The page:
by Jacqueline Lydon – Volunteer internship Program Mitra Wacana
After growing up in the U.S., now living in Indonesia for about five months and interning at Mitra Wacana for three, I’ve been surprised at the similarities between conditions for women in the two countries.
On the surface level, women in the U.S. and Indonesia may seem like polar opposites.
When comparing the two, people tend to focus on the behaviors and appearances of women. Women are judged for how they dress, how they act, and how independent they are, for example.
Americans might judge Indonesian women for dressing conservatively, staying in the domestic sphere, and being seemingly submissive to their husbands. Meanwhile, Indonesians might judge American women for not covering their bodies, being too sexual, not focusing on domestic roles, or being too loud and demanding.
What I’ve noticed since being here is first, that these differences are less noticeable than I had thought, and second, that they seem to stem from differences in cultures and societal norms. There are different ways of understanding gender and gender roles, yet women in both America and Indonesia want safety, respect, and to have a voice.
There are many similarities between women’s behaviors and struggles in the two countries.
- 51.9% of Indonesian women are in the workforce, compared to 57.1% of U.S. women
- 17.4% of the Indonesian parliament is female, compared to 23.9% of the U.S. legislature
- The first Indonesian woman was elected president in 2001, while a woman has never yet been president in the U.S.
- The first female supreme court justice in Indonesia, Sri Widoyati Wiratmo Soekito, was inaugurated in 1968, while the first woman to join the U.S. supreme court was Sandra Day O’Connor in 1981, about 15 years later.
There are many issues – from sexual harassment to rape – that have a widespread impact on women in both countries, but it’s hard to have accurate statistics because many women do not or can not report these incidents. But based on what is reported, it’s clear that these are major issues in both countries.
- 3 out of 5 Indonesian woman and 81% of American women have experienced sexual harassment
- 15% of Indonesian women and more than 1 in 3 American women report being a victim of sexual violence
- 16% of Indonesan women and about 25% of women in the U.S. have reported being a victim of intimate partner violence (physical, sexual, or psychological violence from a partner or spouse)
With two countries in which women’s attitudes and behaviors seem so different, it’s surprising how similar women’s successes and struggles are.
Just last year, a poll in the U.S. found that only 29% of American women identify as feminists. (Feminist: someone who believes men and women should have equal rights.) In both countries, there are both feminist movements and anti-feminist movements (In the U.S., “meninism”; in Indonesia, “Indonesia tanpa feminisme”). In both, women’s voices are suppressed; women who advocate for themselves are often seen as too demanding, and their problems are ignored.
Why is there so much judgement for women’s choices in both countries?
Part of this is based on stereotypes, which are continually built up about women who act differently. Women in each country are taught that their culture’s roles, behaviors, and values are the better choice, and if only they stick to that, they will avoid the problems faced by women in different cultures. For example, women in the U.S. are taught that being more assertive will help them achieve more political representation, and women in Indonesia are taught that behaving modestly will help them avoid sexual violence or harassment. Yet the similarities in statistics prove that it is not the behaviors of women that cause these problems, and neither culture’s prescriptions for women will solve the issues.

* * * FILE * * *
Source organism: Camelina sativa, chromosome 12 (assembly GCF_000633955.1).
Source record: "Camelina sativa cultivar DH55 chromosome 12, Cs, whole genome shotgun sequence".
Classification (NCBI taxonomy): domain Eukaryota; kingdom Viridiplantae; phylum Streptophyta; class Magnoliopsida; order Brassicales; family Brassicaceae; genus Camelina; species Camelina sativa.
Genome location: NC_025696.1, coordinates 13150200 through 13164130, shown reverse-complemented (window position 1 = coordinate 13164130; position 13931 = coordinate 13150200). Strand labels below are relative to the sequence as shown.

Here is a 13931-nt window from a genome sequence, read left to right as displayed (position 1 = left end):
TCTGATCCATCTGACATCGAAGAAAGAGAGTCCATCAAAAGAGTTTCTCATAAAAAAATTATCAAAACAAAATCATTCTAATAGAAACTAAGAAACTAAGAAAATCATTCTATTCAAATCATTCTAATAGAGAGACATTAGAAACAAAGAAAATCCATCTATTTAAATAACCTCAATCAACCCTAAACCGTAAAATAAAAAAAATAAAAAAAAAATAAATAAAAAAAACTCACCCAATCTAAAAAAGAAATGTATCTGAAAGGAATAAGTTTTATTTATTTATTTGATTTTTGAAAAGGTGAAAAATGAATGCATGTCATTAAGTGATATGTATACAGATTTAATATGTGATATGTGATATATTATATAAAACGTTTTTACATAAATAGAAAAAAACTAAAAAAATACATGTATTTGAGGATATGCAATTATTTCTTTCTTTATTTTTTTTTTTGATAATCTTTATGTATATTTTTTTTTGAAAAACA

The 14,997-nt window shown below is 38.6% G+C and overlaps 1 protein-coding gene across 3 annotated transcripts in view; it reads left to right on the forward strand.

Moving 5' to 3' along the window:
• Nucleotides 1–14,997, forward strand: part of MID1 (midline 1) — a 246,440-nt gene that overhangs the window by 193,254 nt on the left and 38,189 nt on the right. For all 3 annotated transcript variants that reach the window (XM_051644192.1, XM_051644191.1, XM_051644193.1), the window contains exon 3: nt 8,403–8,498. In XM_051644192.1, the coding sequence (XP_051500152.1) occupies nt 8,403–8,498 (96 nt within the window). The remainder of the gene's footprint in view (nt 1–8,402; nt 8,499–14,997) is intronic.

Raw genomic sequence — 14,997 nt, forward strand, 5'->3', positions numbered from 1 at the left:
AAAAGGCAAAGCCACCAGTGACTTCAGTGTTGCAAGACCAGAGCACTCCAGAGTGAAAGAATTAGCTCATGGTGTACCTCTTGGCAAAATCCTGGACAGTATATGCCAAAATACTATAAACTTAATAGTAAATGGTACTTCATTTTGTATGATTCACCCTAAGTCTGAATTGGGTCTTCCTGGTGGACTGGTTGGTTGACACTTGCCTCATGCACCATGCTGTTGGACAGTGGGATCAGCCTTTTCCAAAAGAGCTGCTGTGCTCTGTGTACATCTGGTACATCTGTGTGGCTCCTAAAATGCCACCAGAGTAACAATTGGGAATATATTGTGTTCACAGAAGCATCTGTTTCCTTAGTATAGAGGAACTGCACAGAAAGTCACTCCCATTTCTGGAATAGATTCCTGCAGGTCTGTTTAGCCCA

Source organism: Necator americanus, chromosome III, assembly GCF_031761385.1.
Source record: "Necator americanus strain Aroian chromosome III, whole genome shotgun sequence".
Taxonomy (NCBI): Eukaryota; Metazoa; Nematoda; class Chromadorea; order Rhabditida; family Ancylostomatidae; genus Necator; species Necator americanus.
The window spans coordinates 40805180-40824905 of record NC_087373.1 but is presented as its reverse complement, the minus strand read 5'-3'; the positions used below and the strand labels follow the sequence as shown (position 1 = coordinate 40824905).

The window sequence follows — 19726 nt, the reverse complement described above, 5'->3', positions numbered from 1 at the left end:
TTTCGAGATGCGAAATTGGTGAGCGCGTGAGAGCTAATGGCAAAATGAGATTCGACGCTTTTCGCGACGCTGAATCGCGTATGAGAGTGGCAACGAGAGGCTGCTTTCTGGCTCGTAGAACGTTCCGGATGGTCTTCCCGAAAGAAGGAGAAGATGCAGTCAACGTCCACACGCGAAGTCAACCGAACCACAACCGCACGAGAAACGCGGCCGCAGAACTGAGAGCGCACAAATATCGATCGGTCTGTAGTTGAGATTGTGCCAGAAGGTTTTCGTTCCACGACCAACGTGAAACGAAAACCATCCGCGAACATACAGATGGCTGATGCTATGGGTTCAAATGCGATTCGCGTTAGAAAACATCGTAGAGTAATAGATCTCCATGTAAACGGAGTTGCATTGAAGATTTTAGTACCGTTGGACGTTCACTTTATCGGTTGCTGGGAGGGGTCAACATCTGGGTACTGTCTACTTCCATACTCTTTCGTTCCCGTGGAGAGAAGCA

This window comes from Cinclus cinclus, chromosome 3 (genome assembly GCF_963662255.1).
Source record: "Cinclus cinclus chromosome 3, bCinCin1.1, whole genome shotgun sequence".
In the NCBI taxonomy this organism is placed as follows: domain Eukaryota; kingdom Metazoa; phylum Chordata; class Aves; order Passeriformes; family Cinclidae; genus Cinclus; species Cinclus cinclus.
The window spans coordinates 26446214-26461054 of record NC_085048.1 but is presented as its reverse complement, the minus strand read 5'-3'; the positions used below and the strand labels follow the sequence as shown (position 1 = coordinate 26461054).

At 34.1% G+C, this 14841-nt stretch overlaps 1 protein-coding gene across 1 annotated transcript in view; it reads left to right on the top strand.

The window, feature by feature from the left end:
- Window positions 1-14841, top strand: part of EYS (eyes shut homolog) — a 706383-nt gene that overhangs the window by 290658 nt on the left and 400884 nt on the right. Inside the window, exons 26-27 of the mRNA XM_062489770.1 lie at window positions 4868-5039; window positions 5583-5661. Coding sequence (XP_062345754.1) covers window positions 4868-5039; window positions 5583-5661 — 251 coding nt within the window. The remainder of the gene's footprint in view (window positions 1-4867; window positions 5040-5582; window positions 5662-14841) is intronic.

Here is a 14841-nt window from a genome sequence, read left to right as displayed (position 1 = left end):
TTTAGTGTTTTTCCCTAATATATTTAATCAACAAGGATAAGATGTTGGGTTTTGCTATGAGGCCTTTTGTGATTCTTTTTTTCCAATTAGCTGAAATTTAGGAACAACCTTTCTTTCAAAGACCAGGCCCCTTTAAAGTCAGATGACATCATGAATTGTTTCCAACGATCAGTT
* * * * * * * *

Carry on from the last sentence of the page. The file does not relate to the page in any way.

Of course, there is not one simple answer for these systemic issues. But, the main culprit of sexism around the globe is the patriarchy – the system that has been constructed to empower men and subjugate women. It is this system that has created this notion of victim blaming – to judge and blame women for their own oppression instead of the overarching system.
Instead of looking at the choices of women or judging them, we should look at the system of patriarchy that is prevalent in both countries.
I think we need to stop focusing on the behavior of women and instead focus on the way that society judges and oppresses all women, and then build solidarity to break down those systems. The ideal of how a woman should be and should act may be different in both cultures, but it is universal that women should be free from violence and treated with dignity and respect.
Editor: Arif Sugeng W
Waria Prostitution is Because of Heterosexual Men
By : Masthuriyah Sa’dan (Researcher and Member of Fatayat NU DIY)
The weekend of July 2019, on a cold night in the city of Yogyakarta, I was with Maria Sattwika, a master student at the International Institute of Social Studies at Erasmus University Rotterdam in the Netherlands, enjoying a glass of hot tea with a transgender friend.
Waria (transgender women) communities, both Muslim and non-Muslim, in Yogyakarta are some of my friends. With them, my life is more colorful. Because their presence enriches my perspective and paradigm of thinking about social relations and human diversity; that there are women, men, and there those in between the two. The conversation becomes more heated when the waria share their life experiences in terms of sexual activity, work, and life necessities.
A waria friend said, “Waria prostitutes exist because there are heterosexual men who enjoy our bodies, but why do we only blame waria?” That question made me speechless. I tried to think and ask myself why, in the case of waria prostitution, only waria get stigma, marginalization, and persecution? While they that are heterosexual men are in a safe position. It is as if the error is rooted in waria personally, without looking at cause and effect; that waria prostitution is a result, caused by heterosexual men.
Without generalizing that waria are Commercial Sex Workers (CSWs), this paper documents and shares experiences of waria friends as CSWs. The purpose of this paper is to change the perspective of the majority of the community so that it is fair to think and see that the issue of waria prostitution does not stand alone, it exists because heteroxual men are a factor (one of them).
Get to Know Gayatri
Gayatri is the name of my waria friend (pseudonym). She was born in Bone, South Sulawesi. Born into a family of farmers and devout Muslims. Gayatri is the first child of seven siblings. As the first child, since childhood Gayatri often carried and played with her younger siblings. Gayatri does what her mother does, from caring for young children, cooking, washing clothes, washing dishes, cleaning the house, to helping farming in the fields.